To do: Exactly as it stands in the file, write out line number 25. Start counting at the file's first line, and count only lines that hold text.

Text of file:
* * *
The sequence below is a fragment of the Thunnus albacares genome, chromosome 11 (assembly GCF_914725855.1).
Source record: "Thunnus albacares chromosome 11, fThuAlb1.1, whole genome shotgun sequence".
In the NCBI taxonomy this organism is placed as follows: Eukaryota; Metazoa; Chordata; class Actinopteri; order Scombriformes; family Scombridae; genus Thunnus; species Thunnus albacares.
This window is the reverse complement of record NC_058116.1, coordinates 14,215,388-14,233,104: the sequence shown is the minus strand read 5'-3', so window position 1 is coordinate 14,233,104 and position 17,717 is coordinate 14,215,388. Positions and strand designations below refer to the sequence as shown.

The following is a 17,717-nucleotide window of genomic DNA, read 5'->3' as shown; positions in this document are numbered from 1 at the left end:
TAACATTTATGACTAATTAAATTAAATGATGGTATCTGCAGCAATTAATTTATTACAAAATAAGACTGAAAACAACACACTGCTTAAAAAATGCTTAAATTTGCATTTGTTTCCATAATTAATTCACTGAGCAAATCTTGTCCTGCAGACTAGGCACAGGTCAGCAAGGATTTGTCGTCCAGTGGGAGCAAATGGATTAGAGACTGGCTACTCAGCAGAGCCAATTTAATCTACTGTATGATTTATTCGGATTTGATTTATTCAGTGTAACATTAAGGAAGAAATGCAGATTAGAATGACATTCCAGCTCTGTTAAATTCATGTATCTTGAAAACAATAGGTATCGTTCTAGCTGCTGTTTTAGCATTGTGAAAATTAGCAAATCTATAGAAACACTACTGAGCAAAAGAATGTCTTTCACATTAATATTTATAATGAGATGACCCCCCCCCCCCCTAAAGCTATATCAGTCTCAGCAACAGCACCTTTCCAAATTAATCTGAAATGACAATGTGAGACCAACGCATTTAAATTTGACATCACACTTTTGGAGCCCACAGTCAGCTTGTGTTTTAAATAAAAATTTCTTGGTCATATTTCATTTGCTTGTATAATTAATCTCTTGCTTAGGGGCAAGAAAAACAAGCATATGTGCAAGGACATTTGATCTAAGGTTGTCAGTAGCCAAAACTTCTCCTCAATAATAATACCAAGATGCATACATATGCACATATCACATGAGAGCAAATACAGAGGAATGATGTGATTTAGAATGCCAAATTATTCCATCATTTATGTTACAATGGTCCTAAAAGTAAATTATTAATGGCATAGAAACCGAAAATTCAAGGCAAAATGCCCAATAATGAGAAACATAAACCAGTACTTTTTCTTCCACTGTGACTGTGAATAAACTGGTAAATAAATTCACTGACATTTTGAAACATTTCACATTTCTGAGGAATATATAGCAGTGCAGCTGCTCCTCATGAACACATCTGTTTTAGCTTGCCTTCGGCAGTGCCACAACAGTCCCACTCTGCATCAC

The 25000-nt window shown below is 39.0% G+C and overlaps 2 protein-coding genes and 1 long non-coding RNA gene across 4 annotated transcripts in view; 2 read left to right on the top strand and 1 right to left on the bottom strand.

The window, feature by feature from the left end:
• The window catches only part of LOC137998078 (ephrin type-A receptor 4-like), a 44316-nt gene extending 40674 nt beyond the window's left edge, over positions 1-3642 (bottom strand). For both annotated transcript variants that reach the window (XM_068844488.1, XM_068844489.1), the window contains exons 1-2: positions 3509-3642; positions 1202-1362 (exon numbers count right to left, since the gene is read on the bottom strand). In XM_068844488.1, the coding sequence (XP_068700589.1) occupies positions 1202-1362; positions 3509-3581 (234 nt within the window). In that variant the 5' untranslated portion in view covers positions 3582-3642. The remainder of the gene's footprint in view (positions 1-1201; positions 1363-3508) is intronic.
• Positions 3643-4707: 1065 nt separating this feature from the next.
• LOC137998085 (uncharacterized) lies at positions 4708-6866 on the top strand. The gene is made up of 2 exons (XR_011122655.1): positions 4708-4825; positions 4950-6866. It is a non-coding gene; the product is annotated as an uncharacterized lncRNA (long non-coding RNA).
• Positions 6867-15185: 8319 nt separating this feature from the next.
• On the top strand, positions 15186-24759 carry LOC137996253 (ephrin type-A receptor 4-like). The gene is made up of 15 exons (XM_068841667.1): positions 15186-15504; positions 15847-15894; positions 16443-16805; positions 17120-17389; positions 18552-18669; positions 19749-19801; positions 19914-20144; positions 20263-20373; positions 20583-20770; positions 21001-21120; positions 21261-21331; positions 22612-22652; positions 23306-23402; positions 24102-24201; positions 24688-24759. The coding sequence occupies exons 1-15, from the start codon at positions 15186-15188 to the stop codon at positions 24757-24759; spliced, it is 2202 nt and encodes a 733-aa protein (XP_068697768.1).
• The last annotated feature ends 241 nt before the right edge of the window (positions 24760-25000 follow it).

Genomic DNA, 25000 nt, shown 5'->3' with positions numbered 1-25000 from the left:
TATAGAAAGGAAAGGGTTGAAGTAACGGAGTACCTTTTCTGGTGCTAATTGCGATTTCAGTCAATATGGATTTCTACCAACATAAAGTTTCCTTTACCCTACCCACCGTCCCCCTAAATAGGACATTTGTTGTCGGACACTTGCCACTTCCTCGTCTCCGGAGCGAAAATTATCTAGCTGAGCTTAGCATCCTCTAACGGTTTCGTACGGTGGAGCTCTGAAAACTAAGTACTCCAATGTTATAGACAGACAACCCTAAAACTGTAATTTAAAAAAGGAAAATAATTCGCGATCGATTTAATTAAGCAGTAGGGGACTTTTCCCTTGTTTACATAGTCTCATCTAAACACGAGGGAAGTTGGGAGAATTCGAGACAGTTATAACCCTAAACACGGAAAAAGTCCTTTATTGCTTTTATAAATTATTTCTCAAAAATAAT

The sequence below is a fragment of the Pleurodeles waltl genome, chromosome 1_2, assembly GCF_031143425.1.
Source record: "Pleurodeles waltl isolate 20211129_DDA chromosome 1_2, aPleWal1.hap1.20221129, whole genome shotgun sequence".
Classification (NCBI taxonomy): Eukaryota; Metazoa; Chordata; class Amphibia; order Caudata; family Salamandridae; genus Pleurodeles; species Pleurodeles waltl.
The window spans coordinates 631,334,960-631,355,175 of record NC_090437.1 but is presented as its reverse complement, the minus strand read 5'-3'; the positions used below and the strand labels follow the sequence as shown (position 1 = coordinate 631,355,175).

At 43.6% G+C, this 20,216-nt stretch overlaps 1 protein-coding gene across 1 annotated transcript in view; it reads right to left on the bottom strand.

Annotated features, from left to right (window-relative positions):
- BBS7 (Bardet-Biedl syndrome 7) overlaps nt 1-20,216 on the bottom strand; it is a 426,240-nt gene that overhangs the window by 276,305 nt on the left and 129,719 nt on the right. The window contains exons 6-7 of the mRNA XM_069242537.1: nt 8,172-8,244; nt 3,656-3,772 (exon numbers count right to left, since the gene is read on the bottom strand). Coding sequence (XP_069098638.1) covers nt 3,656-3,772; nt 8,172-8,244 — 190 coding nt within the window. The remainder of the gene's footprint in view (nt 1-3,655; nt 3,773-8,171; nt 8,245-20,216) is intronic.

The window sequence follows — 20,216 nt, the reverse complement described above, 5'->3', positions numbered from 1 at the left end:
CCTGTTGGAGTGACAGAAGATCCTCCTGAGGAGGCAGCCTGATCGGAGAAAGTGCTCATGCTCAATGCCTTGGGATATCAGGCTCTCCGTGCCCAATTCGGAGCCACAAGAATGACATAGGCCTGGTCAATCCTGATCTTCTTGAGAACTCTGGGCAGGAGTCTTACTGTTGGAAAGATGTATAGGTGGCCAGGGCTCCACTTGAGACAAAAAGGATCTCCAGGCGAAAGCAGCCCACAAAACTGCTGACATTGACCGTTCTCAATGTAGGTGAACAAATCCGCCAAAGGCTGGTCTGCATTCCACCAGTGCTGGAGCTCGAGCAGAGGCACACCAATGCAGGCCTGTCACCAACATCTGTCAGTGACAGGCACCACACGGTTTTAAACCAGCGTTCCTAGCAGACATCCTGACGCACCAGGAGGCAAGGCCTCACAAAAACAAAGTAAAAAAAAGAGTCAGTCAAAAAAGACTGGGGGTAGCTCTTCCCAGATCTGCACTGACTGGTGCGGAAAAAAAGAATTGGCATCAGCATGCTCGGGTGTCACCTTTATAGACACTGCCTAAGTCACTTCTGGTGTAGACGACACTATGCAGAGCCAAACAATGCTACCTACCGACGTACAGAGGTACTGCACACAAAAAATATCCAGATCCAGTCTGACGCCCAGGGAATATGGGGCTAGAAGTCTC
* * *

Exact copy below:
CCTGTTGGAGTGACAGAAGATCCTCCTGAGGAGGCAGCCTGATCGGAGAAAGTGCTCATGCTCAATGCCTTGGGATATCAGGCTCTCCGTGCCCAATTCGGAGCCACAAGAATGACATAGGCCTGGTCAATCCTGATCTTCTTGAGAACTCTGGGCAGGAGTCTTACTGTTGGAAAGATGTATAGGTGGCCAGGGCTCCACTTGAGACAAAAAGGATCTCCAGGCGAAAGCAGCCCACAAAACTGCTGACATTGACCGTTCTCAATGTAGGTGAACAAATCCGCCAAAGGCTGGTCTGCATTCCACCAGTGCTGGAGCTCGAGCAGAGGCACACCAATGCAGGCCTGTCACCAACATCTGTCAGTGACAGGCACCACACGGTTTTAAACCAGCGTTCCTAGCAGACATCCTGACGCACCAGGAGGCAAGGCCTCACAAAAACAAAGTAAAAAAAAGAGTCAGTCAAAAAAGACTGGGGGTAGCTCTTCCCAGATCTGCACTGACTGGTGCGGAAAAAAAGAATTGGCATCAGCATGCTCGGGTGTCACCTTTATAGACACTGCCTAAGTCACTTCTGGTGTAGACGACACTATGCAGAGCCAAACAATGCTACCTACCGACGTACAGAGGTACTGCACACAAAAAATATCCAGATCCAGTCTGACGCCCAGGGAATATGGGGCTAGAAGTCTC